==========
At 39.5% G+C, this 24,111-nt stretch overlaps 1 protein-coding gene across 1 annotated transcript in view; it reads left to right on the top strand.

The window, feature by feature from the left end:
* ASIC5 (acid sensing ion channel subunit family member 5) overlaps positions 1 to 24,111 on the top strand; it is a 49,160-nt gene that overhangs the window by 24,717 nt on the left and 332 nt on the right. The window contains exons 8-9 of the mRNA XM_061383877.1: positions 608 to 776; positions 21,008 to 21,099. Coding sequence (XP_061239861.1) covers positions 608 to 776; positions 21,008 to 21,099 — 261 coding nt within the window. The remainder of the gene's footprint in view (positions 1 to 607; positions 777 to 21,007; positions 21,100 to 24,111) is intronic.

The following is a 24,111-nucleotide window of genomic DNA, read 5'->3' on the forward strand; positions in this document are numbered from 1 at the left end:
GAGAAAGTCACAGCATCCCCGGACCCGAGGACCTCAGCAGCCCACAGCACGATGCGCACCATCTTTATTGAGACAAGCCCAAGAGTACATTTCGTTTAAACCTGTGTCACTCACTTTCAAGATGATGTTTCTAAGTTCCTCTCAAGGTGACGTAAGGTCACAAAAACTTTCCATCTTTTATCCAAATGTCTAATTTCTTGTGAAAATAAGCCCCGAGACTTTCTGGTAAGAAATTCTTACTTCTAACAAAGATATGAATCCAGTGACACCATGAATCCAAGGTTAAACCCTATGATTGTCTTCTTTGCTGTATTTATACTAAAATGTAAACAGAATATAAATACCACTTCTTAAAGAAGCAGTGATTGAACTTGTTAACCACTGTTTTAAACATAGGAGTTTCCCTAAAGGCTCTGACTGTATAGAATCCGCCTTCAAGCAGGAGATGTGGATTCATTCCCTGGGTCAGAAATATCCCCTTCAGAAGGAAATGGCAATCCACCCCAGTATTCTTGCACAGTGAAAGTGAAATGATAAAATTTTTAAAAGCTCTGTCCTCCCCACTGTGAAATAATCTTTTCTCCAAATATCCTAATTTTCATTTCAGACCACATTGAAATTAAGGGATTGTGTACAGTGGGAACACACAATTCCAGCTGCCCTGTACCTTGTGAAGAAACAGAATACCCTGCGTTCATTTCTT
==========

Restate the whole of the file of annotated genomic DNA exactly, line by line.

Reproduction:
At 39.5% G+C, this 24,111-nt stretch overlaps 1 protein-coding gene across 1 annotated transcript in view; it reads left to right on the top strand.

The window, feature by feature from the left end:
* ASIC5 (acid sensing ion channel subunit family member 5) overlaps positions 1 to 24,111 on the top strand; it is a 49,160-nt gene that overhangs the window by 24,717 nt on the left and 332 nt on the right. The window contains exons 8-9 of the mRNA XM_061383877.1: positions 608 to 776; positions 21,008 to 21,099. Coding sequence (XP_061239861.1) covers positions 608 to 776; positions 21,008 to 21,099 — 261 coding nt within the window. The remainder of the gene's footprint in view (positions 1 to 607; positions 777 to 21,007; positions 21,100 to 24,111) is intronic.

The following is a 24,111-nucleotide window of genomic DNA, read 5'->3' on the forward strand; positions in this document are numbered from 1 at the left end:
GAGAAAGTCACAGCATCCCCGGACCCGAGGACCTCAGCAGCCCACAGCACGATGCGCACCATCTTTATTGAGACAAGCCCAAGAGTACATTTCGTTTAAACCTGTGTCACTCACTTTCAAGATGATGTTTCTAAGTTCCTCTCAAGGTGACGTAAGGTCACAAAAACTTTCCATCTTTTATCCAAATGTCTAATTTCTTGTGAAAATAAGCCCCGAGACTTTCTGGTAAGAAATTCTTACTTCTAACAAAGATATGAATCCAGTGACACCATGAATCCAAGGTTAAACCCTATGATTGTCTTCTTTGCTGTATTTATACTAAAATGTAAACAGAATATAAATACCACTTCTTAAAGAAGCAGTGATTGAACTTGTTAACCACTGTTTTAAACATAGGAGTTTCCCTAAAGGCTCTGACTGTATAGAATCCGCCTTCAAGCAGGAGATGTGGATTCATTCCCTGGGTCAGAAATATCCCCTTCAGAAGGAAATGGCAATCCACCCCAGTATTCTTGCACAGTGAAAGTGAAATGATAAAATTTTTAAAAGCTCTGTCCTCCCCACTGTGAAATAATCTTTTCTCCAAATATCCTAATTTTCATTTCAGACCACATTGAAATTAAGGGATTGTGTACAGTGGGAACACACAATTCCAGCTGCCCTGTACCTTGTGAAGAAACAGAATACCCTGCGTTCATTTCTT